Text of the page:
The law of restitution and the principle against unjust enrichment has developed to a great extent under common law alongside the law of contract and the law of tort. Essentially, for a claim to be made under the unjust enrichment principle, there are four questions which are relevant – first, has the defendant been benefitted/enriched; secondly, was the enrichment at the plaintiff’s expense; thirdly, was the enrichment unjust; and finally, are any defenses available. The first and the third category were recently elaborated on by the UK Court of Appeal, in Gibb v. Maidstone & Tunbridge Wells,  EWCA Civ 678. The issue arose (in obiter, as the case was decided by the majority on another point) as to whether the foregoing of a claim can be considered to be a ‘benefit’. Lord Justice Laws stated the principle thus:
“If everything else is equal I can see no principled distinction between a benefit consisting in money paid and a benefit consisting in a claim foregone. For the purpose of this branch of the law the material benefit may take many forms…”
The approach that ‘benefit’ need not be only monetary is clearly borne out on precedent – there are several cases where the receipt of a service has been considered to be a benefit. A view was taken (Beatson, The Use and Abuse of Restitution) that pure services – i.e. services which do not produce an end product – are non-beneficial. This argument has however been criticized on strong grounds elsewhere (Burrows, The Law of Restitution).
In India, principles of restitution would be dealt with under the Contract Act. Section 70 requires that where a person lawfully does anything for another person, or delivers anything to that other person, not intending to do so gratuitously, and the other person enjoys the benefit thereof, he is bound “to make compensation to the former in respect of, or to restore, the thing so done or delivered.” On a literal reading, this is somewhat confusing – is there a restitutionary remedy under this section or is there a compensatory remedy? This same issue also arises on the text of Section 65 of the Contract Act which deals with payments made under a void contract. Here too, the section uses the words “bound to restore it, or to make compensation for it…” The fundamental difference between restitution and compensation is that the former is concerned with the return of the benefit derived by the defendant while the latter is concerned with compensating the loss suffered by the plaintiff. The two are conceptually different – and the difference can result in different practical outcomes too. Going further in Indian law, Section 72 states that a person to whom money has been paid, or anything delivered, by mistake or under coercion, must repay or return it. This section does not contemplate pure services; and again, is restricted to mistake/coercion. So where does that leave the law of restitution in India? Will the law of restitution as a matter of common law continue to apply outside the Contract Act?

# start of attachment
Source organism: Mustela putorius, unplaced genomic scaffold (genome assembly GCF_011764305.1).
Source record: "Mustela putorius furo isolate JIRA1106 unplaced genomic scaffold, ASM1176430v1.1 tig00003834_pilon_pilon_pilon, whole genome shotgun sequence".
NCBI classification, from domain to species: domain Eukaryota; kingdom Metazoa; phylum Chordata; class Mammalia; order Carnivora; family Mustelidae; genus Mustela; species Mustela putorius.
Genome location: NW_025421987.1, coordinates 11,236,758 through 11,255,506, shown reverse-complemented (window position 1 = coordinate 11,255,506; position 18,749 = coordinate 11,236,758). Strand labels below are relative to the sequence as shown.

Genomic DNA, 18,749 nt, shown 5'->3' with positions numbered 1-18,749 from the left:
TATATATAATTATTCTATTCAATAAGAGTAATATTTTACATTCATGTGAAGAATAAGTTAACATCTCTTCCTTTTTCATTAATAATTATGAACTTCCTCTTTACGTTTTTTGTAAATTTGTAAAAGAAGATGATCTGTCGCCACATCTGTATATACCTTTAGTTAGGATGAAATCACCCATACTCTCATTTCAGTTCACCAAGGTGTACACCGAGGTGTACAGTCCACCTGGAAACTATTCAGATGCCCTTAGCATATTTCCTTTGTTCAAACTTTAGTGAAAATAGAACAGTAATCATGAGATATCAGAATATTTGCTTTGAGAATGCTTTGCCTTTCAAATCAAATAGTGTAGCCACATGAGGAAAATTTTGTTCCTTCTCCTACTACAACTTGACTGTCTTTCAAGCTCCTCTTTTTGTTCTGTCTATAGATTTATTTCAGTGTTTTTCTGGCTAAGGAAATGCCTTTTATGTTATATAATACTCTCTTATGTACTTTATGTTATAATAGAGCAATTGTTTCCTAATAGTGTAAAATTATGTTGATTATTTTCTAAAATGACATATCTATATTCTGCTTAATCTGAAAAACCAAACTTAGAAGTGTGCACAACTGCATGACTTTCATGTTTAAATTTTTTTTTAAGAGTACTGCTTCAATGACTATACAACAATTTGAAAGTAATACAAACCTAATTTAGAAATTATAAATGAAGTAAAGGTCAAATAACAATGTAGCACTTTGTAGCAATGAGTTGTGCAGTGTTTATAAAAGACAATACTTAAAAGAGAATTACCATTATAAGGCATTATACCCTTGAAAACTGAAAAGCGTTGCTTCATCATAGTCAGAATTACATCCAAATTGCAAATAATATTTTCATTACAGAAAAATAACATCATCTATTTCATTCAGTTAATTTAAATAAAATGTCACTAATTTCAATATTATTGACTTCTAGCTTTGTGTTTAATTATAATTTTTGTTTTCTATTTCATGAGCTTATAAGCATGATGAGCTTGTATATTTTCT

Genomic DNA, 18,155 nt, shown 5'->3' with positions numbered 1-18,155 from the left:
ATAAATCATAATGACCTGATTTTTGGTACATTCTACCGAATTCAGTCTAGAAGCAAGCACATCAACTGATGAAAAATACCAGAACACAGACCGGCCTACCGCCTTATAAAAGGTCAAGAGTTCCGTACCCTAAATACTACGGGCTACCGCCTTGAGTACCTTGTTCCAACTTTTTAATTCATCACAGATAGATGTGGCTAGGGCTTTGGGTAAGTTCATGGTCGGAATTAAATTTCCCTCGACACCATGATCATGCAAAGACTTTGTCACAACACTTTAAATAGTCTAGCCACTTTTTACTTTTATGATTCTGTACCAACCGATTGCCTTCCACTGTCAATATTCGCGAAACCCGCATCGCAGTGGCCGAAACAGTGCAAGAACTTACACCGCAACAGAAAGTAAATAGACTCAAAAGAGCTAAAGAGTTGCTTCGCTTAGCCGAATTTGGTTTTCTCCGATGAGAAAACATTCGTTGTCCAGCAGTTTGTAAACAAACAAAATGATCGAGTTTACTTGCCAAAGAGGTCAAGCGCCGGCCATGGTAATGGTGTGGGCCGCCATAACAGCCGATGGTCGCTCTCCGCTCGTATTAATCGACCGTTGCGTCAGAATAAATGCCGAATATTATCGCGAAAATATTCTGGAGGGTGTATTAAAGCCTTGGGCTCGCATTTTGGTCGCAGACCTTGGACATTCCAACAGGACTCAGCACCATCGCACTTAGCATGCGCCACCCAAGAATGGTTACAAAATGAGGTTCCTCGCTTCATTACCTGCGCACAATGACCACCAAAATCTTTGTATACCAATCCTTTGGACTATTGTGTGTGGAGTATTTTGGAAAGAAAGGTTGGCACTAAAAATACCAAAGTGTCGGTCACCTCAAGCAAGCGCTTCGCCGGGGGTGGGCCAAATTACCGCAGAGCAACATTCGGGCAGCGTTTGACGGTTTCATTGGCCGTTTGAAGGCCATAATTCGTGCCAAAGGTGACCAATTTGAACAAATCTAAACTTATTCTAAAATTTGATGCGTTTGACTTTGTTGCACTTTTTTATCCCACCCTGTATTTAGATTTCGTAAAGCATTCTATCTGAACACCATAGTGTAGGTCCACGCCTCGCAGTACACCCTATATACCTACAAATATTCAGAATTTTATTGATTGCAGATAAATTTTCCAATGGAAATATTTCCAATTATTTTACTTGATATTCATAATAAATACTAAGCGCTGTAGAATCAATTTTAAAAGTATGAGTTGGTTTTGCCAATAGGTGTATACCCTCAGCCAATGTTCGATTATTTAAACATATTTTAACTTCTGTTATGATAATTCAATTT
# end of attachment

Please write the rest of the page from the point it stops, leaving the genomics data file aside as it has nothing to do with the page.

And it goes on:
The Supreme Court considered the question in Mahabir Kishore v. State of Madhya Pradesh. The Court stated:
“The doctrine of 'unjust enrichment' is that in certain situation it would be 'unjust' to allow the defendant to retain a benefit at the plaintiff's expense. The relatively modern principle of Restitution is of the nature of quasi contract. But the English law has not yet recognised any generalised right to restitution in every case of unjust enrichment. As Lord Diplock has said, "there is no general doctrine of "unjust enrichment" recognised in English law. What it does is to provide specific remedies in particular cases of what might be classed as unjust enrichment in a legal system i.e. based upon the civil law."
The principle of unjust enrichment requires: first, that the defendant has been 'enriched' by the receipt of a "benefit"; secondly, that this enrichment is "at the expense of the plaintiff"; and thirdly, that the...
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